An overwhelming majority of academic economists say in a new survey that the Republican tax proposals would cause America's debt to grow by one critical measure.
Thirty-seven of 38 experts surveyed by the University of Chicago's Initiative on Global Markets agreed that the GOP tax bills in Congress would cause U.S. debt to increase "substantially" faster than the economy.
Only one economist — Stanford's Liran Einav — said that he was “uncertain” if the bills would exacerbate America's debt-to-GDP ratio. But after the survey's release, Einav said his response had been a mistake, and that he actually agrees with the economists who expect the debt ratio to soar. (Four other economists in the IGM panel didn't answer the question one way or the other.)Tax Policy Center:
The Tax Cuts and Jobs Act is working its way through Congress. On November 9, the House Ways and Means Committee passed a version of the Tax Cuts and Jobs Act(link is external) and the entire US House of Representatives passed its version of the bill (link is external)on November 16. The Senate Finance Committee also passed its version of the Tax Cuts and Jobs Act(link is external) on November 16.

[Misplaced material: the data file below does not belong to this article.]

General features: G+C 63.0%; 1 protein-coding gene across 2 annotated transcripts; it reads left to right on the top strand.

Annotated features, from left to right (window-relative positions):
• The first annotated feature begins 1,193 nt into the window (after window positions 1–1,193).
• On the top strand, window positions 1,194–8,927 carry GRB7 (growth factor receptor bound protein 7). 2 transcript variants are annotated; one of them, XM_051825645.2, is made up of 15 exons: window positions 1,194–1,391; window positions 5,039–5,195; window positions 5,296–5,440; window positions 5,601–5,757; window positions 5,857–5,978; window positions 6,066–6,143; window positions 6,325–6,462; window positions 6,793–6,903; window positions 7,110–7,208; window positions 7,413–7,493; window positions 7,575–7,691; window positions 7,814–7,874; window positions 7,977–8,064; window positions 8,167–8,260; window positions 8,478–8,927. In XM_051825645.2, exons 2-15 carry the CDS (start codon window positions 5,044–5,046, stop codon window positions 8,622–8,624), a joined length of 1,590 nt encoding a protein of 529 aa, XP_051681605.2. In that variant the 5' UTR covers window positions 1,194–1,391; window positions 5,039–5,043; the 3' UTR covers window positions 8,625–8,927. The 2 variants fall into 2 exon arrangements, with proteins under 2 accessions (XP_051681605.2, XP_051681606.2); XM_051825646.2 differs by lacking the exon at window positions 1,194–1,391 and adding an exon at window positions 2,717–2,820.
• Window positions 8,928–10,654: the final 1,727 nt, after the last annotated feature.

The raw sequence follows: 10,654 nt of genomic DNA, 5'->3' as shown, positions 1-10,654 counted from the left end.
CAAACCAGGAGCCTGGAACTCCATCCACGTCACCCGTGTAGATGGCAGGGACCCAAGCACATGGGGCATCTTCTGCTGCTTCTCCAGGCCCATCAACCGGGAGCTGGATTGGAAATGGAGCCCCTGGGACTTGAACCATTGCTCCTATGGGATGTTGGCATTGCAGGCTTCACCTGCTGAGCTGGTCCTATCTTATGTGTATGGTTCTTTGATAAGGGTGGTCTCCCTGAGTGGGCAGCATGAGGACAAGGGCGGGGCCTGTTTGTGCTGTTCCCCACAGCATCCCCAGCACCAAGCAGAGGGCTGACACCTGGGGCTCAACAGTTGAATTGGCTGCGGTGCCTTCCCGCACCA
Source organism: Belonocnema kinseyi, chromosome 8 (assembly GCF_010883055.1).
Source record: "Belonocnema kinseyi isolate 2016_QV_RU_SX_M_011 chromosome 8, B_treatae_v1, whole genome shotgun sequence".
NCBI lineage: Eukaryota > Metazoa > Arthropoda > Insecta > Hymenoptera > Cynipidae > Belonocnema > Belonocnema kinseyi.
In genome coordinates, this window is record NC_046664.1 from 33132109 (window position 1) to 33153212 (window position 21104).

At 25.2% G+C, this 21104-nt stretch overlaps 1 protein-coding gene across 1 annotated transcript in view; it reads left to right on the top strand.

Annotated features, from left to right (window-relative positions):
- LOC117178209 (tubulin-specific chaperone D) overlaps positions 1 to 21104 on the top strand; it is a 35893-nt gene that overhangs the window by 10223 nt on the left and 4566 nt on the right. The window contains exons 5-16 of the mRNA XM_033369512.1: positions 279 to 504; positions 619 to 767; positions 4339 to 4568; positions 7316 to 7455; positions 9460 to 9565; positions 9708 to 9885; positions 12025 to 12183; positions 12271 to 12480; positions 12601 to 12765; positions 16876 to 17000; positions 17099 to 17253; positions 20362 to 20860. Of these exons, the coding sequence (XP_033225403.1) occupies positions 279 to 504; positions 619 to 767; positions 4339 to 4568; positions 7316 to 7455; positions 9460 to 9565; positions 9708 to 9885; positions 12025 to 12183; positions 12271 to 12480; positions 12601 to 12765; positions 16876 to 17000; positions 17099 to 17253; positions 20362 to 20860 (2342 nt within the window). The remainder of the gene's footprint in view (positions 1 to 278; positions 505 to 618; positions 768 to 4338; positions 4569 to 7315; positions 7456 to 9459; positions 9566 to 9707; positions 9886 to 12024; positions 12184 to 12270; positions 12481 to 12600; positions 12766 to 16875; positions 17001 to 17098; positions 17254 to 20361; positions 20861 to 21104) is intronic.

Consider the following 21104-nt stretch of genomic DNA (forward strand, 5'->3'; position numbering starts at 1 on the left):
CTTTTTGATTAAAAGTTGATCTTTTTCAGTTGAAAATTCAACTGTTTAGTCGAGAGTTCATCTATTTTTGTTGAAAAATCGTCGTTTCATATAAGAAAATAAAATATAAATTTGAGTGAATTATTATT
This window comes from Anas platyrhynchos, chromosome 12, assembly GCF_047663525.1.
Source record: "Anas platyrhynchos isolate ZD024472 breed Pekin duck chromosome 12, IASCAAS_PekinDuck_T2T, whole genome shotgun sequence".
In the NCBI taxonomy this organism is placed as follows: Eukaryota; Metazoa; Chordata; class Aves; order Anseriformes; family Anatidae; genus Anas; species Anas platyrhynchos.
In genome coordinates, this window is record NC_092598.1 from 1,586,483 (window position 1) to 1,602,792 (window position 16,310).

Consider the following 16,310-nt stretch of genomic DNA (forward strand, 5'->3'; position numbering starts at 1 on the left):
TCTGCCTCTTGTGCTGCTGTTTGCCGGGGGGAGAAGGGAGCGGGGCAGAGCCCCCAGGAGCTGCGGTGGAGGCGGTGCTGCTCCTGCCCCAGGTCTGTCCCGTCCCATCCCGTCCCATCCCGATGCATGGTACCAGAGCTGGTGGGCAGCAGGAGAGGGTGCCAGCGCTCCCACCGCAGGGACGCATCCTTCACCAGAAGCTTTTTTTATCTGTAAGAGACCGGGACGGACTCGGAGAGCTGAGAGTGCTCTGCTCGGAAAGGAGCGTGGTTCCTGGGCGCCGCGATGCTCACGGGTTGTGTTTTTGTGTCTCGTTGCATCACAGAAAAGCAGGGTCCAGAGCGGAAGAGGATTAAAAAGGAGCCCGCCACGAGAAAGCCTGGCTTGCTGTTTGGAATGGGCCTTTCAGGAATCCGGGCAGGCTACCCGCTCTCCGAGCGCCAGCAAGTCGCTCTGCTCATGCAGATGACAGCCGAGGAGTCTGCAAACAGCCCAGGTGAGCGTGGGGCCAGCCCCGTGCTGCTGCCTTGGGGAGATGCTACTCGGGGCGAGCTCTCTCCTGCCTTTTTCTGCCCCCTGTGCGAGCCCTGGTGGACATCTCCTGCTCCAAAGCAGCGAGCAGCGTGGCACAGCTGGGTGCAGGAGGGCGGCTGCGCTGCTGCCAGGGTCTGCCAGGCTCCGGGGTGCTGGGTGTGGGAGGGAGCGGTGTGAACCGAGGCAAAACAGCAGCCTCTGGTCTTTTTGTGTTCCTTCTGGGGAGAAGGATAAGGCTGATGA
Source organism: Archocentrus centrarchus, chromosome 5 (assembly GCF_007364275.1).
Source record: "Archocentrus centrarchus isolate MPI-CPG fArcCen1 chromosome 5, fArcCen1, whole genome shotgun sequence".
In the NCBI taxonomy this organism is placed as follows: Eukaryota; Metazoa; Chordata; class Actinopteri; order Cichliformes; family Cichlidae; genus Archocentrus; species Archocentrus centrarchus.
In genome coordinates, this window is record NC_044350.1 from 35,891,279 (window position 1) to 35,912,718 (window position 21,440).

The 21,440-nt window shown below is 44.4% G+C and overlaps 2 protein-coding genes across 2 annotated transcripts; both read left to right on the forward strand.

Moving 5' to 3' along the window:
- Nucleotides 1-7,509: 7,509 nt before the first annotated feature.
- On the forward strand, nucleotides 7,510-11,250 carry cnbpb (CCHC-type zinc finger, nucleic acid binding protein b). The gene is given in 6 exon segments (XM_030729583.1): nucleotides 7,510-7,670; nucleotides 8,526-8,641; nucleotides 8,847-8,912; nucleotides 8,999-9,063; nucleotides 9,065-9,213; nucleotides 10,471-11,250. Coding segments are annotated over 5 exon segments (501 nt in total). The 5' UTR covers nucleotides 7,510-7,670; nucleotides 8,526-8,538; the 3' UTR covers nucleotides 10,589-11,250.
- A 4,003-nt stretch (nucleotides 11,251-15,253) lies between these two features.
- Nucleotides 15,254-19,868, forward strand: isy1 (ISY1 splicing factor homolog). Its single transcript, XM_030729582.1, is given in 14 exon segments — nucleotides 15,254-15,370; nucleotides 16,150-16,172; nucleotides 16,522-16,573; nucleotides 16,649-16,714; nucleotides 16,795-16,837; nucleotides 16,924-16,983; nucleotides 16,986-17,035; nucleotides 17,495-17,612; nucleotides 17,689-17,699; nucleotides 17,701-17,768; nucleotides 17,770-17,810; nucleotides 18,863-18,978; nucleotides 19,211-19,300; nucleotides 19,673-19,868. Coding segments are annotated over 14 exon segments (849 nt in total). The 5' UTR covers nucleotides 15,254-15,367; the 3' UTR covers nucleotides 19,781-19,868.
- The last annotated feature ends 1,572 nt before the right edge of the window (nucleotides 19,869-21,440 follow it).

The Tax Policy Center has released distributional estimates of the Tax Cuts and Jobs Act to reflect the bill as passed by the Senate Finance Committee on November 16, 2017. We find the bill would reduce taxes on average for all income groups in both 2019 and 2025. In general, higher income households receive larger average tax cuts as a percentage of after-tax income, with the largest cuts as a share of income going to taxpayers in the 95th to 99th percentiles of the income distribution. On average in 2027, taxes would rise modestly for the lowest-income group,chang e little for middle-income groups, and decrease for higher-income groups. Compared to current law, 9 percent of taxpayers would pay more in 2019, 12 percent in 2025, and 50 percent in 2027.